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Gerald Blazey
Gerald Blazey

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News Release

Contact: Tom Parisi, Office of Public Affairs 
(815) 753-3635

December 20, 2005

Gerald Blazey named American Physical Society fellow

DeKalb, Ill. Gerald Blazey, a distinguished research professor in the Department of Physics at Northern Illinois University, has been named a fellow of the American Physical Society (APS) in recognition for his leadership role in groundbreaking research at Fermi National Accelerator Laboratory in Batavia.

The distinction is awarded each year to no more than one-half of 1 percent of APS members.

Blazey is a resident of Kaneville. Since 2002, he has served as co-spokesperson of Fermilab’s DZero project, which brings together the expertise of more than 675 researchers from nearly 40 U.S. universities and 40 foreign institutions.

DZero is one of two proton/antiproton particle collider experiments at Fermilab, where scientists are exploring the subatomic universe using the world’s most powerful particle accelerator, known as the Tevatron. The Tevatron effectively uses electric power with almost 1 trillion volts to hurl protons and antiprotons toward each other at nearly the speed of light in a four-mile underground ring. Scientists study the particle collisions for traces of matter that have never before been documented.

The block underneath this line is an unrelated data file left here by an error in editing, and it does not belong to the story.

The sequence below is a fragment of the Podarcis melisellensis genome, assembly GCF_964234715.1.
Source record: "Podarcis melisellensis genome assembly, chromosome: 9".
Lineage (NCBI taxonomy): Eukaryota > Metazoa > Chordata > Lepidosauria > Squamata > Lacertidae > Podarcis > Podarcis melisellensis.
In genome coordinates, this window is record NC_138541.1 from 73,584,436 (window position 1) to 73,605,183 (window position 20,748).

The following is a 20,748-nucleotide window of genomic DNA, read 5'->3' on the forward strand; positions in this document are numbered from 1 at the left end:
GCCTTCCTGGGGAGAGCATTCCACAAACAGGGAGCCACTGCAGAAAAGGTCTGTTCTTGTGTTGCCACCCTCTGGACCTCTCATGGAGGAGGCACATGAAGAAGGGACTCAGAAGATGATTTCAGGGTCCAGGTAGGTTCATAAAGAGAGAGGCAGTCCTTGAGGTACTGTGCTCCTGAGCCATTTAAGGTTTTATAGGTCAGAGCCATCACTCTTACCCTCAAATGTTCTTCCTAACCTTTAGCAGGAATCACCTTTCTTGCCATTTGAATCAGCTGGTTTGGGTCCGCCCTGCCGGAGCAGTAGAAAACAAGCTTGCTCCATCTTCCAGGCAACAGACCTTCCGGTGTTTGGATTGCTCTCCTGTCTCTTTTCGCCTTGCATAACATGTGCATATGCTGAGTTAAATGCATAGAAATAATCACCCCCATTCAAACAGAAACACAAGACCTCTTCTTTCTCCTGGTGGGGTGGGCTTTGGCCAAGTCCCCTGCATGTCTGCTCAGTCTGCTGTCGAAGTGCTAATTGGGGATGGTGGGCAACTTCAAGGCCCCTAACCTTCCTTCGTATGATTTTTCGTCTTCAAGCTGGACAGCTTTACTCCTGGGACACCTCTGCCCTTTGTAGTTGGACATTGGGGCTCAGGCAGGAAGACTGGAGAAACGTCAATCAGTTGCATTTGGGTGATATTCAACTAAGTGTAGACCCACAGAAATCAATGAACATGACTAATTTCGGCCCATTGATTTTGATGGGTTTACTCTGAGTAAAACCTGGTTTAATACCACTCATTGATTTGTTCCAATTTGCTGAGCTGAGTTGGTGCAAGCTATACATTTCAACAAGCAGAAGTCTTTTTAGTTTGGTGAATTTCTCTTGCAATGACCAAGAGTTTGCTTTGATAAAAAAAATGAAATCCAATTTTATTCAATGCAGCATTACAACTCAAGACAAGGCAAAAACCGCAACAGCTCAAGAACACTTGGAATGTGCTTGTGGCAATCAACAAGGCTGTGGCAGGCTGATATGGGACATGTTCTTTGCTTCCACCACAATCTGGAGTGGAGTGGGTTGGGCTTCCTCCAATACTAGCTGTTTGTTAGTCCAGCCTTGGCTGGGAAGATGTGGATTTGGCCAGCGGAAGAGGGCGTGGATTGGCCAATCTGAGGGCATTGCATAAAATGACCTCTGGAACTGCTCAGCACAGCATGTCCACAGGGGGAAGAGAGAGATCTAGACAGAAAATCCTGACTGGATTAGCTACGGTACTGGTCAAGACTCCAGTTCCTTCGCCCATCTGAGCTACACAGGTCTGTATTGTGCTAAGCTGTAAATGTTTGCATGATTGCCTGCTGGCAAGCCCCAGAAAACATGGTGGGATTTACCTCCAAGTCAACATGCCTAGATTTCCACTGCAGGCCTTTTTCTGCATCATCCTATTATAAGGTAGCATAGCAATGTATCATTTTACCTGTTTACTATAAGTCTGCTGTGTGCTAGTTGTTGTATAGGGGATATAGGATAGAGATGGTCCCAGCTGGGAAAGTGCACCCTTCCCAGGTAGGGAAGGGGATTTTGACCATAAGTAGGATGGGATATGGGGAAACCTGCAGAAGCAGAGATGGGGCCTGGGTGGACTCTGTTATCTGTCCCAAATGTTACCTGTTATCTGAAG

The APS cited Blazey "for leadership of the DZero experiment and the study of jet production at the Tevatron." Particle collisions produce jets—the manifestations of fundamental quarks, antiquarks and gluons (the particles that make up protons, antiprotons and neutrons).

"The systematic and complete study of jets at DZero was only possible because a great number of people worked together for many years," Blazey said. "I would like to thank all of my collaborators at DZero and Fermilab for the opportunities to participate in the studies and the entire Tevatron program."

In addition to his work at Fermilab, Blazey serves as co-director of the Northern Illinois Center for Accelerator and Detector Development (NICADD). The NIU center is dedicated to the development of a new generation of particle accelerators and detectors.

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